After having Hockey Guy in 2002, I did what many other moms do. I bought a jogging stroller and got out for morning walks and runs to help lose the baby pudge. Baby pudge looked adorable on him, not so much on me. Then I started doing a 5K each month, and that was a lot of fun. We went as a family, and I would walk/run and the little guy loved his rides (most of the time). Through two more pregnancies, this is what I did for exercise while pushing babies in single and double jogging strollers, and mixed it up with yoga at home. We walked to the grocery store, the park, around the neighborhood, the zoo, and botanic gardens.
As the boys got older and went off to school, I got stuck in a chair in front of a computer screen for many hours a day for work, and you know what happens when life takes that turn: less movement, and the pudge creeps back. It’s sneaky, and sometimes you miss it until that awful morning when your favorite jeans feel tight and you promise yourself that you won’t stress eat and you will do the treadmill or bike before sitting down to work each day. So I did, and I had mixed success, so I committed to being even more diligent about what I ate, even though I’m a good scratch cook and my diet was already pretty healthy by most people’s standards. (Except for the stress eating part.) I even started swimming laps, which I thought was pretty awesome because I am not a swimmer at all, and I wasn’t even embarrassed to be in my swim suit.
In December 2012 I got a call from my doctor—they had found something in my mammogram. It’s probably nothing, she said, but she wanted me to go see a specialist as a precaution. It was just two weeks before Christmas, my grandmother passed away a few days later, we had family coming for the holidays; things were a bit stressful. And there were so many Christmas goodies everywhere.
So the next month I went to meet the specialist, who spoke the word biopsy, and I started to get a little more worried. And a week later, after an ultrasound biopsy and a stereotactic biopsy—on my birthday, no less—I got the call I never wanted. Happy birthday, Andrea, you have invasive cancer. By this time I was so stressed I had the opposite reaction—I could barely eat anything—and pounds dropped like crazy. After surgery was done and I’d had time to recover, and we got the wonderful news that I didn’t need chemo, the stress started to fall away. I felt pretty good and started walking again, and I made a goal to get back into the pool to work my arm.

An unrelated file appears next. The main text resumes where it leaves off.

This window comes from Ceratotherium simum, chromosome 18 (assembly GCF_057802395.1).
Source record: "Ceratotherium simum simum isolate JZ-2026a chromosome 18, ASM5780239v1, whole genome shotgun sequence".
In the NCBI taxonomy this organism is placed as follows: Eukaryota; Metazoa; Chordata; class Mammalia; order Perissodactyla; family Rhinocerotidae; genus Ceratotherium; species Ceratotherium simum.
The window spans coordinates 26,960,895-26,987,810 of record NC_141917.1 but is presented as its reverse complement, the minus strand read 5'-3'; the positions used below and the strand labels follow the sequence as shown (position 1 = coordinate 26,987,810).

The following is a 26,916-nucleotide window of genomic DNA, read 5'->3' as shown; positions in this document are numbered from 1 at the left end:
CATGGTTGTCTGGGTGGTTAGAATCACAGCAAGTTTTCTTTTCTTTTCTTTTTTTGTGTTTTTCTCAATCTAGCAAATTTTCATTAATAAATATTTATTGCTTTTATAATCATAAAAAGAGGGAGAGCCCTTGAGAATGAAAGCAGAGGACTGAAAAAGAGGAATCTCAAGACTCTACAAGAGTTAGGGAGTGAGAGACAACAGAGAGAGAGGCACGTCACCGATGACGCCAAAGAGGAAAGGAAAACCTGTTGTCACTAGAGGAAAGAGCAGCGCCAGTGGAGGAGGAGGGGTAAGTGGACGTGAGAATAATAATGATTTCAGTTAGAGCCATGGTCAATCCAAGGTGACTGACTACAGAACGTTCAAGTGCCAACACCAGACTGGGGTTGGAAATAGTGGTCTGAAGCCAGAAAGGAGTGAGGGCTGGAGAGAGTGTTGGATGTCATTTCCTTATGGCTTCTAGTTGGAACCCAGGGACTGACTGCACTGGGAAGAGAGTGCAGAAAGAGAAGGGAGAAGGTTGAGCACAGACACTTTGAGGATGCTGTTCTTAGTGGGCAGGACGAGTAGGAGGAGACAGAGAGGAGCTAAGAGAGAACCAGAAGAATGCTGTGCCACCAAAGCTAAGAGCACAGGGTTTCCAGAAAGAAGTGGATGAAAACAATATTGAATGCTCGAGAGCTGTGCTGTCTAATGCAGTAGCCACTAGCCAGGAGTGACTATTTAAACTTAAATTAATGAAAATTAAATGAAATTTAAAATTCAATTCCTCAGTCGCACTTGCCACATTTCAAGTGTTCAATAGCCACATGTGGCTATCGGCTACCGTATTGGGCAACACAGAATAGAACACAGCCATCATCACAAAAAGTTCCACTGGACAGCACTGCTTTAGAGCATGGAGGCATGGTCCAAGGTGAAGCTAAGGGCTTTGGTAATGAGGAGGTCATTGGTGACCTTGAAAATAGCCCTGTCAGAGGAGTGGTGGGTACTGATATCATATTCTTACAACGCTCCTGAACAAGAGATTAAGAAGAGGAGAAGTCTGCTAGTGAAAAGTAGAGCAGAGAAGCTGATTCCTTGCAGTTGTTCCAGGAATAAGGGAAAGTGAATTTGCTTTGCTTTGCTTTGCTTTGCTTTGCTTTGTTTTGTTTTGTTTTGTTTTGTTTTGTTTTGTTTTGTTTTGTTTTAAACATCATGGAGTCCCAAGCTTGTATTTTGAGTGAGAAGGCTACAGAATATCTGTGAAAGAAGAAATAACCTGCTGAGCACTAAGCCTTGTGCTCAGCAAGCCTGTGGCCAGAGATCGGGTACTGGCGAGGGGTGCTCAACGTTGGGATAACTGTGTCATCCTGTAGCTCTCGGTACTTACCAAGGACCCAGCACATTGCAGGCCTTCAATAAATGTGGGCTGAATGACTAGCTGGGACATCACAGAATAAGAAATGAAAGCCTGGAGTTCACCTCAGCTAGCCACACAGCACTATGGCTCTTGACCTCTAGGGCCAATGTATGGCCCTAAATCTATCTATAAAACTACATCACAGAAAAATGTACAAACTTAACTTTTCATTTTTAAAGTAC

Then I started my prescribed five years of hormone treatments, and life turned upside down again.
Some women do really well on the hormone treatments and have a few tolerable side effects, but I’m not one of those women. For the last year I have fought to keep myself healthy in spite of the side effects, including but not limited to exhaustion, weight gain, taste and smell disruptions, body aches and pain, and complications with other chronic conditions. I had to adopt a cancer eating plan to help keep me from gaining weight, and I have pushed myself to walk even on days when I felt like I couldn’t go any further. And I found some wonderful walking buddies, because having a friend to chat with while exercising is an excellent motivator when my body would rather have a nap.
I’m currently on a brief break from hormone treatment, and boy did I need that. I almost feel like my old happy self, and I actually want to exercise and eat again. So I’ve been working my body almost every day for the last two months. I even managed to do a three-mile walk last week and paddled a kayak for a few hours the week before. One year ago—even three months ago—I could not have done either of those. And next month on June 21, I’m doing a 5K!
So I’m in training for The Fit Foodie 5K Race Weekend in Fairfax, VA, the first of three race weekends in 2014 sponsored by Cooking Light and Health magazines. They even invited me to be a Fit Foodie Ambassador for the event! Me! The woman who could barely walk around the block a few months ago because cancer treatment was kicking my butt. This will be my first 5K since starting my new life with cancer last year, and I’m pretty proud that I’m already walking that distance after just a couple months of regular exercise. I won’t be one of the early finishers, that’s for sure, but getting through it with my head held high will be enough for me.
The weekend is all about healthy food, exercise, and having fun. They are offering several events June 20 – 22, including the Gypsy Soul Celebrity Chef VIP on Friday night, the 5K and Love DC Chefs Experience on Saturday, plus Celebrity Sunrise Yoga or Power Systems Obstacle Course Bootcamp and brunch on Sunday. You can register for events individually, or sign up for the whole fun weekend. The theme for the weekend is “Calories Burned. Calories Earned.” Boy, can I identify with that! I will enjoy working for my meals on Saturday at the race and Sunday at yoga.
One thing that I’m very happy about is that the event is also benefitting City of Hope, a leading treatment and research center for cancer, diabetes, and other life-threatening diseases. City of Hope will receive a donation of 10% of all race entry fees from the 2014 events in Fairfax, Austin, and San Diego.
As one of my readers, you can take advantage of a 10% discount off your advance online registration for the race and any of the other events, just enter my discount code ANDREASRECIPES when you register. And make sure you check out the website and the photos from the inaugural event in San Diego.
Hope to see you at the race!
[Disclosure: I am a member of the Cooking Light Bloggers’ Connection.]